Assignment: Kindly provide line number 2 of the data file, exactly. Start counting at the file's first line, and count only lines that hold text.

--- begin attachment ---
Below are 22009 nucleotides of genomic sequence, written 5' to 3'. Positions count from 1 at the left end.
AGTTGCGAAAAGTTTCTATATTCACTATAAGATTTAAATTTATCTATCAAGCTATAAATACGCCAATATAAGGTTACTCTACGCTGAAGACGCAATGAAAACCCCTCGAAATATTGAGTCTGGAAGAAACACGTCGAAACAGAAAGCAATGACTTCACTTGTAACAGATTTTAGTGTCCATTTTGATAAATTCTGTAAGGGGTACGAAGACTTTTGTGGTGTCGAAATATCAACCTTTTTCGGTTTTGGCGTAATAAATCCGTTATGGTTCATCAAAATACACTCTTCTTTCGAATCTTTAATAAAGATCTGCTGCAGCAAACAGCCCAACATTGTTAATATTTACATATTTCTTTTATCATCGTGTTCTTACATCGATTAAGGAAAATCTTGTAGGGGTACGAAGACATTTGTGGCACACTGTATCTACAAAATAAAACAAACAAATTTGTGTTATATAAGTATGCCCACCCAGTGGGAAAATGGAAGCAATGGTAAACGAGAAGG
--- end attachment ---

AGTTGCGAAAAGTTTCTATATTCACTATAAGATTTAAATTTATCTATCAAGCTATAAATACGCCAATATAAGGTTACTCTACGCTGAAGACGCAATGAAAACCCCTCGAAATATTGAGTCTGGAAGAAACACGTCGAAACAGAAAGCAATGACTTCACTTGTAACAGATTTTAGTGTCCATTTTGATAAATTCTGTAAGGGGTACGAAGACTTTTGTGGTGTCGAAATATCAACCTTTTTCGGTTTTGGCGTAATAAATCCGTTATGGTTCATCAAAATACACTCTTCTTTCGAATCTTTAATAAAGATCTGCTGCAGCAAACAGCCCAACATTGTTAATATTTACATATTTCTTTTATCATCGTGTTCTTACATCGATTAAGGAAAATCTTGTAGGGGTACGAAGACATTTGTGGCACACTGTATCTACAAAATAAAACAAACAAATTTGTGTTATATAAGTATGCCCACCCAGTGGGAAAATGGAAGCAATGGTAAACGAGAAGG